The state tightly controls the media. Reporters Without Borders (RSF) says the law punishes journalists for "interference in internal affairs" and "insulting the dignity of citizens".
Foreign media have been gradually expelled since the 2005 Andijan uprising, RSF adds.
Pre-publication press censorship has been abolished but self-censorship is widespread. A law holds media bodies responsible for the objectivity of their output.
The Committee to Protect Journalists says many Uzbeks rely on foreign sources - including Russian TV and the BBC - as a counterpoint to stifled domestic media.
In 2014, Freedom House said "the Karimov regime has all but eradicated free media in Uzbekistan. The few independent journalists who remain are subjected to harassment and detention."
Human Rights Watch says at least three dozen journalists, activists, writers, and intellectuals are behind bars because of their work.
TV is the most popular medium. Private TV and radio stations operate alongside state broadcasters. Foreign channels are carried via cable TV, which is widely available. In early 2014, digital TV penetration was 45 per cent.
The President's daughter, Gulnara Karimova, was one of the major players in non-state media, but in 2013 the authorities shut down several TV and radio stations associated with her after she fell from grace in an apparent power struggle.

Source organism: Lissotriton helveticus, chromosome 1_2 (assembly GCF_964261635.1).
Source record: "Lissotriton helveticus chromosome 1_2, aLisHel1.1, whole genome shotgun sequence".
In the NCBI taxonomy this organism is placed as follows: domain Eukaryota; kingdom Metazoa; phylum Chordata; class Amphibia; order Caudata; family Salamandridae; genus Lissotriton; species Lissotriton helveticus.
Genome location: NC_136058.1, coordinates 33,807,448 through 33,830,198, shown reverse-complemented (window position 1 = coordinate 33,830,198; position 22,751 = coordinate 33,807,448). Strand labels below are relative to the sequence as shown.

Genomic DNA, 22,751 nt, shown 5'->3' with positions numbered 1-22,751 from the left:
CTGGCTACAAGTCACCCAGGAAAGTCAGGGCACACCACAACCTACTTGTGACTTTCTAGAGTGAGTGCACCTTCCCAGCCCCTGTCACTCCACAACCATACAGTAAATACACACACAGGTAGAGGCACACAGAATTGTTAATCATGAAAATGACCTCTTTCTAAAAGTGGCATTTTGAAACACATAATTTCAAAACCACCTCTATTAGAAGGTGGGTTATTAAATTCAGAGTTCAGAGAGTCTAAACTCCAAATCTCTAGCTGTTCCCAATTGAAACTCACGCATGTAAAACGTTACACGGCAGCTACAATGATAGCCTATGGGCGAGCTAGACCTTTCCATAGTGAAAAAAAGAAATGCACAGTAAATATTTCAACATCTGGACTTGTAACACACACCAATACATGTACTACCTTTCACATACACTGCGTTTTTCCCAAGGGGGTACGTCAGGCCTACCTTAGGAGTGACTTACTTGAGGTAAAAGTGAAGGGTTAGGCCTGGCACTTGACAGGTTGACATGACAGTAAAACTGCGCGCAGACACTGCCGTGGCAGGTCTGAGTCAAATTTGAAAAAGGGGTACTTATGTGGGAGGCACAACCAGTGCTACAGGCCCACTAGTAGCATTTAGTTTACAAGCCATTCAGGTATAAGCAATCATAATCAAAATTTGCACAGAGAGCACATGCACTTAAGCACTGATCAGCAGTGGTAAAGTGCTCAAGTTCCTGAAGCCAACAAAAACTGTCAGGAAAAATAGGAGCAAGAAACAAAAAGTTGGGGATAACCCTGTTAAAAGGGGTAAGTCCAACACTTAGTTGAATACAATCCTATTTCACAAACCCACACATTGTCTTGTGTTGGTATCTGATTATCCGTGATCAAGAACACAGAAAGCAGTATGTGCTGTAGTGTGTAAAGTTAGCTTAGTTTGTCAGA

Uzbekistan has 687 newspapers, according to the Agency for the Press and Information. These include national dailies run by the executive and parliament, and titles published by the four official political parties, but no opposition newspapers are published.
Uzbekistan has almost 12 million internet users (internetlivestats). Strict online censorship includes filtering at a central level. Targets include opposition and news websites.
Many Uzbeks, especially young people, use Russian social media platforms, such as VKontakte and Odnoklassniki - the latter had 7 million registered Uzbek users by 2013.
Politics is rarely discussed but social issues are raised more often and sometimes draw the attention of the authorities, such as in July 2014 when discussions about a hike in the price of sugar prompted officials to cap it.
In September 2014, the government introduced a law to regulate blogging, coinciding with the run-up to a general election. The Organisation for Security and Co-operation in Europe say "these new restrictions will take the country away from democratic principles and aspirations."
- Khalq Sozi (People's Word) - state-run daily
- Narodnoye Slovo (People's Word) - state-run, Russian-language daily
- Pravda Vostoka (Truth of the East) - state-owned, Russian-language daily
- Ozbekistan Ozovi (Voice of Uzbekistan) - published by ruling party
- Hurriyat (Freedom) - published by government agency
- Turkiston and its Russian edition Molodezh Uzbekistana (Young People of Uzbekistan) - state-run, the former comes out three times a week and the latter once a week
- Qishloq Hayoti (Village Life) - state-run, publishes on Tuesdays, Thursdays and Fridays
- Jamiyat (Society) - state-run weekly
- Mohiyat (Importance) - private, weekly
- Busines-Vestnik Vostoka (Business Herald of the East) - private, Russian-language daily
- Novyy Vek (New Century) - private, weekly
- National Television and Radio Company - state-run, operates four networks including youth TV Yoshlar
- NTT (Non-Governmental TV Network) - national, operated by National Association of Electronic Media
- TV-Markaz - national, music and entertainment
- National Television and Radio Company - state-run, services include flagship network Ozbekiston, youth network Yoshlar
- Oriat FM - private
- Uzbegim Taronasi - private
- Radio Grand - private